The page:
Five Questions Ever since American mountaineer Dick Bass reached the summit of Mount Everest in 1985, becoming the first person to summit the highest point on each continent, duplicating that accomplishment has become an ultimate goal for many climbers.
In 2008, Mike Hamill, a guide for Ashford’s International Mountain Guides, reached the top of Africa’s Kilimanjaro becoming the 248th person to check off the accomplishment. But unlike many who reach the goal, he kept going.
Hamill, a 34-year-old West Seattle resident, has climbed the Seven Summits at least four times each. In 2008, he climbed all seven peaks in a 220-day stretch.
Few know these mountains as well as the New Hampshire native, making him the perfect candidate to write “Climbing the Seven Summits: A Comprehensive Guide to the Continents’ Highest Peaks.” (The Mountaineers Books, $29.95). The book went on sale last month and recently cracked the top 100 on Amazon.com’s best-selling mountain climbing books.
A day before he left for Alaska to guide climbers up Mount McKinley, North America’s highest peak, Hamill slowed down long enough to field five questions:
1When and where does an international mountain guide find time to write a book?
“When you are guiding on mountains like Everest (a 2-12-month trip) you have a lot of time at base camp where you can sit and write for a couple of days. It’s a good project to fill in those holes in your schedule. But you do have to be diligent. … This project took about three years.”
2Why did you want to write a book about the Seven Summits?
“Mainly because there is a general lack of good information out there on the Seven Summits. I had clients and friends who were having trouble finding good info to compare the peaks. I felt like it was a hole that needed to be filled.”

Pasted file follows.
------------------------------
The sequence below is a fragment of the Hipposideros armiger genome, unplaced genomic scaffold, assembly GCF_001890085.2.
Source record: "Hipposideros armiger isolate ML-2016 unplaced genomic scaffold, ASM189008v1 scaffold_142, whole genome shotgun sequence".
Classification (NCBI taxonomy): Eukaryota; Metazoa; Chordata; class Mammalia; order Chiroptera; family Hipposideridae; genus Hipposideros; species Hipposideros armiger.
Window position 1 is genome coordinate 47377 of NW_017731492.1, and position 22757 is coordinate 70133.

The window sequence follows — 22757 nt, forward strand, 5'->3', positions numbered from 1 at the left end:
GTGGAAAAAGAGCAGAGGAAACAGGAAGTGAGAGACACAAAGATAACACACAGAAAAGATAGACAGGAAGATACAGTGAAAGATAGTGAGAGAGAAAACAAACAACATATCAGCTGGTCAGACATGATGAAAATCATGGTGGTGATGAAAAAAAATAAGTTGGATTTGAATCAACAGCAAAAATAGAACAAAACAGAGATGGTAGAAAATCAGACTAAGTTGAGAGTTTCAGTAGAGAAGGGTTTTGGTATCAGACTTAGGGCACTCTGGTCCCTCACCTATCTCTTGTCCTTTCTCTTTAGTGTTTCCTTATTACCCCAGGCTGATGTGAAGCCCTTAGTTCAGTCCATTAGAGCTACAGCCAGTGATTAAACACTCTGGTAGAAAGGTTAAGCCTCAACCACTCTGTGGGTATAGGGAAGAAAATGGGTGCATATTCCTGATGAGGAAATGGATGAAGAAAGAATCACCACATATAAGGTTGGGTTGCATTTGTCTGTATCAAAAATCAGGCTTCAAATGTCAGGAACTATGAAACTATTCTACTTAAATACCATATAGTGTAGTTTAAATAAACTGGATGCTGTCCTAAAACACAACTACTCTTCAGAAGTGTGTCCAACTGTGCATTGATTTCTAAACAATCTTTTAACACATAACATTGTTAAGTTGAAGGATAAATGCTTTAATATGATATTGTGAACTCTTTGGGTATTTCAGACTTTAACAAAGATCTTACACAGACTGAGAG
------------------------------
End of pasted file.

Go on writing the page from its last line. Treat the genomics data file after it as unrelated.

3So, you’re 34 and spending 200 nights a year in a tent, how long do you plan on keeping up this aggressive schedule?
“Mountaineering is pretty addictive and I love it, but it doesn’t really lend itself to a normal lifestyle. I want to do this for a few more years, then scale back a little bit.”
4You’re from the Northeast, where there are hardly any peaks as high as the Sunrise parking lot (6,400 feet) at Mount Rainier. What inspired you to climb big mountains?
“I got into it indirectly through skiing. I was in the Junior Olympics and we went to Alaska. I remember the moment when we were flying by Denali. It was inspiring. After that, I started doing more hiking on the East Coast and then progressed to mountaineering and eventually I applied for a job (with Rainier Mountaineering Inc.) to guide on Mount Rainier and I got it.”
5Which of the Seven Summit trips do you enjoy the most?
“I love the Vinson trip. It’s pretty sweet. The logistics are so difficult. You have to fly an old jet without windows to get there. You have to be committed and it is so remote. It’s a cool feeling and Antarctica is a beautiful place. You fly in with about 52 people and of those about 35-40 head over to the mountain (on a smaller twin-engine plane). You’re the only ones on the mountain and there is nobody else around for 80 miles.”
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